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March 27, 2014

Middle-Aged Bike-Riding Nomad. ~ Sue Adair

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I suppose in retrospect I was having a mid-life crisis.

I became obsessed with Minimalism during the phase when these much-younger individuals were bragging about keeping their possessions down to 100 things or less.

After marinating a few months in the rubble of two marriages gone South and kids grown and gone, I devised my simple plan: I would become a nomad.

This meant selling the house, paring down my belongings to only what I loved and used and ditching my car to travel by bicycle.

It didn’t matter that I hadn’t ridden a bicycle in decades or that I was afraid to ride one. I set out to buy one anyway. Two of my kids travel primarily by bicycle, so I checked in with them when my co-worker offered to sell me his daughter’s used Bianchi.

“How much?’

“$125. With a pump.”

“Smokin’ hot, Mom. Go for it. You have to buy a helmet, too”

After staying in the living room a few months until it was warm enough for a ride, I decided to go for a spin in the parking lot of the grade school behind my house because I was too afraid to ride on the street.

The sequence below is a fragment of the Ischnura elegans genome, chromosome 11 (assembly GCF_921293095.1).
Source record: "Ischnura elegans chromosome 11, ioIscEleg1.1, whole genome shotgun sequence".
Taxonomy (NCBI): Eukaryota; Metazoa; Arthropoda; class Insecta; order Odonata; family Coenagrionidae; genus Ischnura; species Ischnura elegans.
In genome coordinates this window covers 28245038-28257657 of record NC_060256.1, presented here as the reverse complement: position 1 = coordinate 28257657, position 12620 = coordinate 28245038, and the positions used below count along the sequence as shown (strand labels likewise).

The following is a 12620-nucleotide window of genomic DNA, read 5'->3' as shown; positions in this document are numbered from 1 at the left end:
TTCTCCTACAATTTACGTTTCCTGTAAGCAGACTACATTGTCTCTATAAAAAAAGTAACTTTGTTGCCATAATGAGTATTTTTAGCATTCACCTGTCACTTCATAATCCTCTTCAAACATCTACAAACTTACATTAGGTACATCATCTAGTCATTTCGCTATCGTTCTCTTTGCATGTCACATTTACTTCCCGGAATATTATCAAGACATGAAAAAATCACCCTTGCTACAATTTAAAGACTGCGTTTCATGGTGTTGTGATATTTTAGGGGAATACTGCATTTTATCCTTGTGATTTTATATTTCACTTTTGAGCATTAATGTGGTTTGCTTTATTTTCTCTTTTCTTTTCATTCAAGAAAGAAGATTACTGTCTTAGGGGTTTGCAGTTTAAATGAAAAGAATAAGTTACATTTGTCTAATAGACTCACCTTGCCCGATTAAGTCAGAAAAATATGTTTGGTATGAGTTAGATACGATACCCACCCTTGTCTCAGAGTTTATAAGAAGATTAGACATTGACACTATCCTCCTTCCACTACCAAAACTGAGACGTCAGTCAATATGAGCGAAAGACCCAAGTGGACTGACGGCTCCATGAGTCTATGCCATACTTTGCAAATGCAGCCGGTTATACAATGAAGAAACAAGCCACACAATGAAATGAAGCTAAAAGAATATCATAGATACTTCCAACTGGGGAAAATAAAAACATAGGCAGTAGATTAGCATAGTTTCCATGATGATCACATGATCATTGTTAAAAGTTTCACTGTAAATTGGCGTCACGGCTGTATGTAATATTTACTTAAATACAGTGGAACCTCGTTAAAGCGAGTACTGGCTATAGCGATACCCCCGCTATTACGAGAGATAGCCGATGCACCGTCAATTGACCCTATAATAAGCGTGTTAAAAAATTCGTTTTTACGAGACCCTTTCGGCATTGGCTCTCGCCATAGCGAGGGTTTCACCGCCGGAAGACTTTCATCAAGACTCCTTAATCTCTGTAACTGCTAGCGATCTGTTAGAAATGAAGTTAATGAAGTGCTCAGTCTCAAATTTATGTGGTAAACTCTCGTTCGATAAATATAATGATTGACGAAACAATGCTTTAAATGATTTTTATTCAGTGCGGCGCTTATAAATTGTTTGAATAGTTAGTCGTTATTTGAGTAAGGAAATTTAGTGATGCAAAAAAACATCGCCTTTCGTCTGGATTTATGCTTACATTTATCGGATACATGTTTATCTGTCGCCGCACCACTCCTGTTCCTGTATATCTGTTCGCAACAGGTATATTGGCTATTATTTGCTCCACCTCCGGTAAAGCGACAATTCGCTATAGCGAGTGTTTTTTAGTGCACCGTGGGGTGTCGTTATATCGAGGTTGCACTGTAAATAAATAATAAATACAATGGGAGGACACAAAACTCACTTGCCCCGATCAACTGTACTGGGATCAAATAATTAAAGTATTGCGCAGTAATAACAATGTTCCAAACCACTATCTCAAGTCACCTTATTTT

“What had happened to the girl who fearlessly rode the lavender Schwinn Sting-Ray with abandon around the neighborhood?” I thought as I rode in large wobbly circles trying to figure out how to use the brakes, the gears, turn and pedal at the same time. How could it be that I had actually forgotten how to ride a bicycle?

As I dejectedly walked my bike home up the hill, I made plans to replace the seat with a larger more cushioned seat to fit my larger more cushioned seat and find an uninhabited paved bike trail with no hills.

My plans to convert my swanky Italian race bike into a Hag Bike were thwarted by my home selling. The next few months were occupied with moving and downsizing, then the weather turned cold.

Now the flat-tired bike hangs upside-down in the garage beckoning me. I’ll have to get over my fear of falling, gain confidence and body strength. And don’t forget—purge most of my belongings and sell my car.

Then, maybe I can become a middle-aged bike-riding nomad.

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Editor: Bryonie WIse

Image: Flickr, Kara Peterson

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Sue Adair

In the first half of her life, Sue Adair successfully raised her four amazing children while managing to keep her sanity working in the corporate world. The second half of her life is blue sky. Sue enjoys making things with her hands, especially spinning yarn, knitting and cooking. Visit her blog about simplifying here.